“I want to go to college. I don’t want to work in some random job to make ends meet. I want to make money, to live a nice life.”
Angel gets a lot of help from the Migrant Education Program, which funnels federal funds to states so they can provide academic support to kids whose parents move for agricultural and fisheries work. That can mean anything from summer programs, like the one in Manvel, to after-school tutoring to night classes in farmworker housing.
The program began in the 1960s, as a part of President Lyndon B. Johnson’s War on Poverty. The Department of Education doesn’t measure the graduation rate for migratory children, but advocates and educators estimate it was less than 10 percent when the program first started. They believe today’s rate is closer to 70 percent.
Roger Rosenthal is executive director of the Migrant Legal Action Program. Since 1980, he’s worked to defend the rights of migrant students in public schools.
“This program fills in the gaps of what is necessary for these children to get their credits, finish school and fulfill their destiny.”
But not every community or every state has a program. Rhode Island, Connecticut and West Virginia haven’t had programs for years, and in 2017 Wyoming cancelled its program which is how I became interested in this story.
Like North Dakota, it was the sugar beet harvest that drew large numbers of migrant workers to Wyoming. But the invention of the Roundup Ready Beet reduced the need for labor, by allowing farmers to control for weed growth with chemicals.
Fewer migrant workers means fewer migrant students, which was part of the reason Wyoming decided to decline federal funds and no longer run the program. The numbers have declined in North Dakota too, but Manvel has held onto its Migrant Education Program. And the federal dollars the school receives have done more than just help Angel and his peers.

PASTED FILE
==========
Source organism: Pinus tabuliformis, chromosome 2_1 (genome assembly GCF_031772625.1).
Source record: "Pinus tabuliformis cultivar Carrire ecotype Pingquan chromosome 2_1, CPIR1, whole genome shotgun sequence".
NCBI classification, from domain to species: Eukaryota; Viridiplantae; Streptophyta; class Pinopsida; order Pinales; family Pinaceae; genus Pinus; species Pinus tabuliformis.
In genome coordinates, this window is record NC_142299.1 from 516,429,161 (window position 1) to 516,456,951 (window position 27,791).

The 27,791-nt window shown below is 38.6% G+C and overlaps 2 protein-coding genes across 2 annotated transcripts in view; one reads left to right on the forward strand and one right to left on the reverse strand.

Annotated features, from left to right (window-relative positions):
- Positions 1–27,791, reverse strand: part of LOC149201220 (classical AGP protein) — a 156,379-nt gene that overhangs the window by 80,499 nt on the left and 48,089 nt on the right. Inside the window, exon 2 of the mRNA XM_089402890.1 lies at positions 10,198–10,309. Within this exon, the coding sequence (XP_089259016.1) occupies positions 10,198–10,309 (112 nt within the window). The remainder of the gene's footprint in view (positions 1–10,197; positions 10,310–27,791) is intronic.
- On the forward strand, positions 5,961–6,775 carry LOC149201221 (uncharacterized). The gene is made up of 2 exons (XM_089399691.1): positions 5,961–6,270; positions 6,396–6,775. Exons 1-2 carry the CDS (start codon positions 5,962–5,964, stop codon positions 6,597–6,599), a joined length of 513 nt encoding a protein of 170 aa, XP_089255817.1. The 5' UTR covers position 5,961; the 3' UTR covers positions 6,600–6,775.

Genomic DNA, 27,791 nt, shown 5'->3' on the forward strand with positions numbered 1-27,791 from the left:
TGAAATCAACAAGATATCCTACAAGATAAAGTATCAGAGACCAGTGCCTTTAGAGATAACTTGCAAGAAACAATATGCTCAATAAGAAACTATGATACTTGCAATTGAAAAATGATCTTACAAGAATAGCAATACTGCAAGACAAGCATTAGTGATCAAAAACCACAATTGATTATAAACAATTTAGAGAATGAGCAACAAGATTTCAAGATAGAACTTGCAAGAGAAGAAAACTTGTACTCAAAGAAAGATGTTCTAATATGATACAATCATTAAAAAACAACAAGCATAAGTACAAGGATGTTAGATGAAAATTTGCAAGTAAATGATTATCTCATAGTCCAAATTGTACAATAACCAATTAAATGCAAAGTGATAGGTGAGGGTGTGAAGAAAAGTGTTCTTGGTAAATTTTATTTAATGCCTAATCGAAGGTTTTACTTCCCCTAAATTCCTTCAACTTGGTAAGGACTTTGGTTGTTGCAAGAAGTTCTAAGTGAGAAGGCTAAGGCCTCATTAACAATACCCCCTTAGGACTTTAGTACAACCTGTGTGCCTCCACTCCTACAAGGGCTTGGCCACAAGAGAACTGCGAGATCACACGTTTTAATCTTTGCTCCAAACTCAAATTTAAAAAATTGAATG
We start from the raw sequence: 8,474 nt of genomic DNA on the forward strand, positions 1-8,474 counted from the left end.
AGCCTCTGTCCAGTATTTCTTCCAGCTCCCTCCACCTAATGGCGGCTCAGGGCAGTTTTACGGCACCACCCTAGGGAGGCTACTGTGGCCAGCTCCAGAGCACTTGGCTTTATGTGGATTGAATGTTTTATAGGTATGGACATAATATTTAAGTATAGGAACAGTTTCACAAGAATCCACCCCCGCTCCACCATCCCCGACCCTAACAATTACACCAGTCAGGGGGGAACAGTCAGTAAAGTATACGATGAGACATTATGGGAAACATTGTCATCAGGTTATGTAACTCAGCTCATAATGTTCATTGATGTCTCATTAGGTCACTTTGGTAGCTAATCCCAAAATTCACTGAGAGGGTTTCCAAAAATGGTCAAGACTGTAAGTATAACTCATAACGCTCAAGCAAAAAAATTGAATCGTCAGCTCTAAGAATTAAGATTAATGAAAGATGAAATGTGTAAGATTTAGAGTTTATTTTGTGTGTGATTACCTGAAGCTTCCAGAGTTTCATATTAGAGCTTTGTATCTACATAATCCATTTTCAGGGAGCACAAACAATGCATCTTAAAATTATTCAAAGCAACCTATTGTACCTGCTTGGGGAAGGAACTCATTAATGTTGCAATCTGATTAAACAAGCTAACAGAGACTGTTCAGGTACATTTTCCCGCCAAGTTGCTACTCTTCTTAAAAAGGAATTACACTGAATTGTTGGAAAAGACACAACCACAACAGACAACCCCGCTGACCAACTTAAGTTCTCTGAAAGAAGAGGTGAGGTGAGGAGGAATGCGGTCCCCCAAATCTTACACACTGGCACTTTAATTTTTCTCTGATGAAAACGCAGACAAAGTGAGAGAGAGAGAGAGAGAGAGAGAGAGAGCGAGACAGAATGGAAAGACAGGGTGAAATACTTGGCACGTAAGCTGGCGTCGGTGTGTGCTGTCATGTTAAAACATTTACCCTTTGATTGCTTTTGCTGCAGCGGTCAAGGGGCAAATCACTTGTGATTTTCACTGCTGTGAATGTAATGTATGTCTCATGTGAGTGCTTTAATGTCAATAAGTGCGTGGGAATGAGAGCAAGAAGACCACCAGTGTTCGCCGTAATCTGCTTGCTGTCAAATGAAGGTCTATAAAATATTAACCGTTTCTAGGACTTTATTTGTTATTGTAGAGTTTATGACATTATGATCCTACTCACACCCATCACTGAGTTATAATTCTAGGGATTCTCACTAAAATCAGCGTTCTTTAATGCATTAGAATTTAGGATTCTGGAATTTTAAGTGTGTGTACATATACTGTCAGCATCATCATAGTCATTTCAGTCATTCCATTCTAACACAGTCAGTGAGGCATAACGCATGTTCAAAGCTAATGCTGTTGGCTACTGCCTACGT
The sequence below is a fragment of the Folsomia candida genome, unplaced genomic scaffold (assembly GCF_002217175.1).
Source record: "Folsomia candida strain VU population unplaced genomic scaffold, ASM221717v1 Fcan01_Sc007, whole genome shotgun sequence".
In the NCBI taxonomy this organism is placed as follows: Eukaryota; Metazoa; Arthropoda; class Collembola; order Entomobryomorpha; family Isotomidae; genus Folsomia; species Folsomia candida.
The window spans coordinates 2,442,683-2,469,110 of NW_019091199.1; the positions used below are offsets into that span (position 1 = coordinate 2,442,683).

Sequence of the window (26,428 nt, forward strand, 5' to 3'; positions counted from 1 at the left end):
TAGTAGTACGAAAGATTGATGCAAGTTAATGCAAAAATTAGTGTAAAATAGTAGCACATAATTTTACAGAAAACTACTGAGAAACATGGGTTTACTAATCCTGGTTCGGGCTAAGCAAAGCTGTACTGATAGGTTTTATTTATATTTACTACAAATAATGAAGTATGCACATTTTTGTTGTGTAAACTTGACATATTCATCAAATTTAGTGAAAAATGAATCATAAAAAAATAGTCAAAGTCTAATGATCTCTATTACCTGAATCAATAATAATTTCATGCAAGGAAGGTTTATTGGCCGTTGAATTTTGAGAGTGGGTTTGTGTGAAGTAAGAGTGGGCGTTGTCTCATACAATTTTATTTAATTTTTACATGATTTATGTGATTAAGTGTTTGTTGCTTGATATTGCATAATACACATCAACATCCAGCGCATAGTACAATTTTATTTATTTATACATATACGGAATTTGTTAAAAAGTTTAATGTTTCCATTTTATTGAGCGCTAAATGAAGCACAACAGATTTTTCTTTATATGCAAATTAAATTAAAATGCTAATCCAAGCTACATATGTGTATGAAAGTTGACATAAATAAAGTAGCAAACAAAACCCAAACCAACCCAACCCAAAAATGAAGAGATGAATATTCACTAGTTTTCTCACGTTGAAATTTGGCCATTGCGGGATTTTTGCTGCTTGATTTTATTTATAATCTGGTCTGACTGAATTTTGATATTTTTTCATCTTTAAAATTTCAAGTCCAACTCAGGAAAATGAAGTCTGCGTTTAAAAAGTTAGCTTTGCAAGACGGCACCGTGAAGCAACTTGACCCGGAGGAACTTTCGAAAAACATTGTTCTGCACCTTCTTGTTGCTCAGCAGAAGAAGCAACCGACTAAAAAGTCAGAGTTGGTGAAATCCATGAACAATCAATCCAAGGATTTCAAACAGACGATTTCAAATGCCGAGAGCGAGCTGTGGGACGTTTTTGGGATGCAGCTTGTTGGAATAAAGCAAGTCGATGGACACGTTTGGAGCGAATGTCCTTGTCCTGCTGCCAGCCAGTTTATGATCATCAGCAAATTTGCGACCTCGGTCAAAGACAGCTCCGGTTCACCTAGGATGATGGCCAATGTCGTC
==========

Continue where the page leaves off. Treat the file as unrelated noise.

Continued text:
“Economically, it always made sense,” said Tom Ferry, a former Manvel school board member and a local farmer. The federal funds employ teachers and bus drivers during the summer, and enhance school resources for all students throughout the year.
Ferry said the program has been good for farmers too, by drawing farmworker families to the area.
“Some of the work that the program did encouraged the people to come back.”
But the Migrant Education Program can’t help Angel get back to Texas in time for basketball season. Angel said his parents did give him the option to stay in Texas for the whole school year.
“I could stay with my aunts and my grandparents. I said I don’t want that. I won’t feel the same.”
He’d rather be close to his parents, but he’s hopeful that Mother Nature will bring an early end to this year’s beet harvest so he can get back to Texas in time to try out for the basketball team.
This story has been supported by the Solutions Journalism Network, a nonprofit organization dedicated to rigorous and compelling reporting about responses to social problems.